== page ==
Product management and customer education may seem like two sides of the coin, but in reality, they have a lot in common.
Both require an understanding of your customers—product managers oversee the launch and development of the product while customer education teams ensure customers understand the how and why behind it.
The parallels don’t stop there.
This article explores how a product mindset and tools, like personas, the empathy map canvas, and customer journey mapping are tied to customer education and, more importantly, how they can help you launch a digital customer academy.
Jump to Content
- Using Personas to Develop Your Digital Customer Academy
- Putting Yourself in Your Customers' Shoes with the Empathy Map Canvas
- Using the Empathy Map Canvas in Digital Customer Education
- Mapping Your Way to a Better Customer Education Experience
- Customer (Education) Journey Map
- Bridging the Gap: How Product Management Principles Elevate Digital Academies
Using Personas to Develop Your Digital Customer Academy
Product development is rooted in personas and expectations—who is the product for and what are people using it for?
Ask any product manager how they kick off development and I’d wager a pretty big bet that most of them will tell you they start with a handful of questions:
What's the role of my user in their organization?
What’s their background and education?
Are they tech-savvy?
What do they know about my product or similar ones?
What motivates them?
What high-level goals do they have?
What tools do they already use?
What are their pain points?
The answers to these questions create a persona, helping product managers create products that cater to their users’ needs and overcome their challenges.
The same goes for you when building an academy.
Consider this person for Adam, a Digital Customer Education Manager at YakCRM.
What does this persona tell us about him and what would he prioritize in a product like a learning management system (LMS)?
He has limited resources, so it should be easy to create and update content.
He currently has difficulty measuring impact, so robust analytics are important to him.
He values collaboration across teams, some a community element would be nice.
These insights into Adam’s life can provide you with a strong foundation to create relevant content, identify the most effective promotional tactics and, ultimately, launch an academy that drives the best business and customer outcomes.
Putting Yourself in Your Customers' Shoes with the Empathy Map Canvas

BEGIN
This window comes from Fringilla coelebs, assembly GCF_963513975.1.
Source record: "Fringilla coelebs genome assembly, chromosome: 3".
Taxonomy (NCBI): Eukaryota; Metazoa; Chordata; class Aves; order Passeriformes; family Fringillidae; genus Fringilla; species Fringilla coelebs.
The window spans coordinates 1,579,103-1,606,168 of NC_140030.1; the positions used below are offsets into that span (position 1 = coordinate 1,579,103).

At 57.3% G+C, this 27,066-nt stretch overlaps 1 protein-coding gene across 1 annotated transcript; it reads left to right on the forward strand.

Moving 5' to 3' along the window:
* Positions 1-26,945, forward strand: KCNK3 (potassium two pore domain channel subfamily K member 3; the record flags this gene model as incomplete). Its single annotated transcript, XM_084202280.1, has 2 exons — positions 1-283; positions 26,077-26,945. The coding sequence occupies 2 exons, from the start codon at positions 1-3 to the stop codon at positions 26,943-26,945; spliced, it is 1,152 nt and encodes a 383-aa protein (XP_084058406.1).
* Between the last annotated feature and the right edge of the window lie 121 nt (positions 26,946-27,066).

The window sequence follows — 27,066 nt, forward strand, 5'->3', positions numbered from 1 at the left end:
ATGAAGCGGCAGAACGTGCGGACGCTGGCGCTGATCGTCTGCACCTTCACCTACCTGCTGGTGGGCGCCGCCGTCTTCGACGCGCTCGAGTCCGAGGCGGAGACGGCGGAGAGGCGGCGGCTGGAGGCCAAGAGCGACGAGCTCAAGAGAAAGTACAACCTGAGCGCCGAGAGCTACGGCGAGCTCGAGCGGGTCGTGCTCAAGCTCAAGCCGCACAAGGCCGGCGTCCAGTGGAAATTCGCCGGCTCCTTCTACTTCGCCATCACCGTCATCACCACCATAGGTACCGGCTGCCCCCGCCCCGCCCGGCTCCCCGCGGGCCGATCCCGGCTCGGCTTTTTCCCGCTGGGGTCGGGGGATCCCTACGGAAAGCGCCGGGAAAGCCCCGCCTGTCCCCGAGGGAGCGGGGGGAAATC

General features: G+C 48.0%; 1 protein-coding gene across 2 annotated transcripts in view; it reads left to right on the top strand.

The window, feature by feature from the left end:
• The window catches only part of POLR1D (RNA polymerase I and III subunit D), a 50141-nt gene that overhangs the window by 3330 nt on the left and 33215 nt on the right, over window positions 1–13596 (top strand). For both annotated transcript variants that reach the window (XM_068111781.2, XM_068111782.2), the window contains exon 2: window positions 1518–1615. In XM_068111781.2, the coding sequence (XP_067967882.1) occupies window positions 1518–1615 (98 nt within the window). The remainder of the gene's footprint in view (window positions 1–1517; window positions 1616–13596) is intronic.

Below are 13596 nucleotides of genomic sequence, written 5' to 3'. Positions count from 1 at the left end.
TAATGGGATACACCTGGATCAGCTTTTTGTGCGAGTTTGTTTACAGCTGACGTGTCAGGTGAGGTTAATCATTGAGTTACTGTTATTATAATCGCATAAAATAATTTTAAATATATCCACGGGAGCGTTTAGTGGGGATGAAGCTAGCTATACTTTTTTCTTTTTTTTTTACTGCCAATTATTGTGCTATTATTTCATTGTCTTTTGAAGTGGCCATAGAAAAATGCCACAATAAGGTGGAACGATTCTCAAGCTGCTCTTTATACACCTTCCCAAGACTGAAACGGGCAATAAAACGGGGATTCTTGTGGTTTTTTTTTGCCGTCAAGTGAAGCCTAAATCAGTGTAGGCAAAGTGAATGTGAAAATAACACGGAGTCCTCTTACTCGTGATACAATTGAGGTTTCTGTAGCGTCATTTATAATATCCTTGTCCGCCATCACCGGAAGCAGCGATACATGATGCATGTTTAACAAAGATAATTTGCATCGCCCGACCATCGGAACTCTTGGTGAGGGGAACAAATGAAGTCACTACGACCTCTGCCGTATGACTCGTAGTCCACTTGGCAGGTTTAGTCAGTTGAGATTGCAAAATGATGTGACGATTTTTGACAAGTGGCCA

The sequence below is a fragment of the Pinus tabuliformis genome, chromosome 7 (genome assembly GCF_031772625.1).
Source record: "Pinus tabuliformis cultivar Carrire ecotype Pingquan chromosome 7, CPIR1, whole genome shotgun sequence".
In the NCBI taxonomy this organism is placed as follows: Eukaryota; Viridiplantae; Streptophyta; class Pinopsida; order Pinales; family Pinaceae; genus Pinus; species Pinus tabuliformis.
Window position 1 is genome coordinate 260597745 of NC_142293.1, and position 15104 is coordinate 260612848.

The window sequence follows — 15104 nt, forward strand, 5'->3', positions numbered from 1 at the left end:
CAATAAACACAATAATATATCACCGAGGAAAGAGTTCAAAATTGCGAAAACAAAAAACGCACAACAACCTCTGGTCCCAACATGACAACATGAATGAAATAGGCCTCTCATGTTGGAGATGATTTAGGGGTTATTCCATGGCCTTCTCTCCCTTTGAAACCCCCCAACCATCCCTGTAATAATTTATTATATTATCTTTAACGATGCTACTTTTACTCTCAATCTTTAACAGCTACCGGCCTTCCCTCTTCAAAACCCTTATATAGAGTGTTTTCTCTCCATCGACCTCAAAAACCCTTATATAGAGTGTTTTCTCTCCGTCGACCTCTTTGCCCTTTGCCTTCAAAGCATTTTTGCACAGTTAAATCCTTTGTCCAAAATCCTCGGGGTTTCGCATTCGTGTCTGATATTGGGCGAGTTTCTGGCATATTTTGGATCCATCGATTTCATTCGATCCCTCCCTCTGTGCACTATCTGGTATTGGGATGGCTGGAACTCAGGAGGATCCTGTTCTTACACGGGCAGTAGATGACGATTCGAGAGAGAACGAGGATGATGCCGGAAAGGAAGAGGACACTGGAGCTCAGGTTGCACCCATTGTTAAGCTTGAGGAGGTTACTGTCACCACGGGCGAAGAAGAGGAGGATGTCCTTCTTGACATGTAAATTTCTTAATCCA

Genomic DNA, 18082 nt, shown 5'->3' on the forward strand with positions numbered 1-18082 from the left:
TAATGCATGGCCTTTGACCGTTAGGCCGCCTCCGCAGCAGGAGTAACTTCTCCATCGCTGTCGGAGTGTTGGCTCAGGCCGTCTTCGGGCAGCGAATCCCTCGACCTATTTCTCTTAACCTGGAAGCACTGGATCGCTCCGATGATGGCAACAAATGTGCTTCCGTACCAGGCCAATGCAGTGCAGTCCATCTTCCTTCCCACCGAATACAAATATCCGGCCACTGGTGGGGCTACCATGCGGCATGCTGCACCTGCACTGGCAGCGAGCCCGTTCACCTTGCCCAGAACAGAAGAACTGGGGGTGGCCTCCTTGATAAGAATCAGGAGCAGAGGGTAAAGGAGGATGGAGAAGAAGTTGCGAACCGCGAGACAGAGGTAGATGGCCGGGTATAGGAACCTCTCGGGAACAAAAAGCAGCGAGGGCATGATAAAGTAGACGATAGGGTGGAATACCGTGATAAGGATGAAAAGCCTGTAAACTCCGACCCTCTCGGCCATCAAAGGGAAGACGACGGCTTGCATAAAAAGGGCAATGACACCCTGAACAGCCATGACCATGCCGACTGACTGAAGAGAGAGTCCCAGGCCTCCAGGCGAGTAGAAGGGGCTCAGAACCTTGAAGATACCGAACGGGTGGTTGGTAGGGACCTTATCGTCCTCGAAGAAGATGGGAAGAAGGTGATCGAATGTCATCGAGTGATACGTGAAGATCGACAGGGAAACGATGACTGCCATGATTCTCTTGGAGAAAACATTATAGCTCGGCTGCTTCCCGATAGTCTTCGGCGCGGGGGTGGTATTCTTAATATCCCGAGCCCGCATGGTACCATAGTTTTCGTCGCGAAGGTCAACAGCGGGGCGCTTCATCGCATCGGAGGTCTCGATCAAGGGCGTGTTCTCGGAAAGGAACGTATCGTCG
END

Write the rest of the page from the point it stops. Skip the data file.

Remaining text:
Product managers use the empathy map canvas as a way to put themselves in their customers’ shoes.
According to Dave Gray, who helped design the Empathy Map Canvas, it helps teams “develop deep, shared understanding and empathy for other people. People use it to help them improve customer experience, navigate organizational politics, to design better work environments and a host of other things.”
The Empathy Map Canvas aims to answer a series of questions:
- WHO are we empathizing with?
- What do we want them to DO?
- What do they SEE?
- What do they SAY?
- What do they DO?
- What do they HEAR?
- What do they THINK & FEEL?
Empathize to Educate: Using the Empathy Map Canvas in Digital Customer Education
When Dave and co. developed the Empathy Map Canvas more than a decade ago, I doubt they did so with customer education in mind; customer education wasn’t really a thing.
But it is now, and you can use it when launching your academy.
Here’s what that could look like if you were developing an academy for your marketing attribution software:
WHO are we empathizing with? (Who are you trying to understand, and what’s their situation?)
Example: Customer Education Managers who work within their company’s customer success team and are responsible for customer onboarding and training.
What do we want them to DO? (What do they need to do differently? What do they need to get done? What decisions must they make?)
Example: During a typical day, they create content, engage customers and, ultimately, equip them with the knowledge they need to unlock the product’s full value.
They use metrics like the number of support tickets and time to value (TTV) to determine the impact of their customer training program.
What do they SEE? (What do they see in the marketplace and environment? What do they see others doing? What are they watching and reading?)
Example: They see a complex product that requires too much hand-holding from customer-facing teams and support reps bogged down with tickets. They also see ads for learning platforms but don’t think they’ll get leadership buy-in.
What do they SAY? (What have we heard them say? What do we imagine them saying?)
Example: Training thousands of customers is challenging and time-consuming. The only way I can keep up is to work long hours or hope my boss increases headcount. Not only do I not have time, but I don’t have access to the learning data I need to see if my content is working.
What do they DO? (What do they do today? What can we imagine them doing?)
Example: Seek efficiencies, spread their bandwidth thin across their accounts, and complete a myriad of manual tasks to keep pace with their scaling account list. They also spend a considerable amount of time creating content to keep up with the evolving product
What do they HEAR? (What are they hearing others say (friends, colleagues, second-hand, etc.)
Example: We need our customers to organically engage with our product more because our support costs are too high. We need you to onboard 10 new accounts by the end of the week.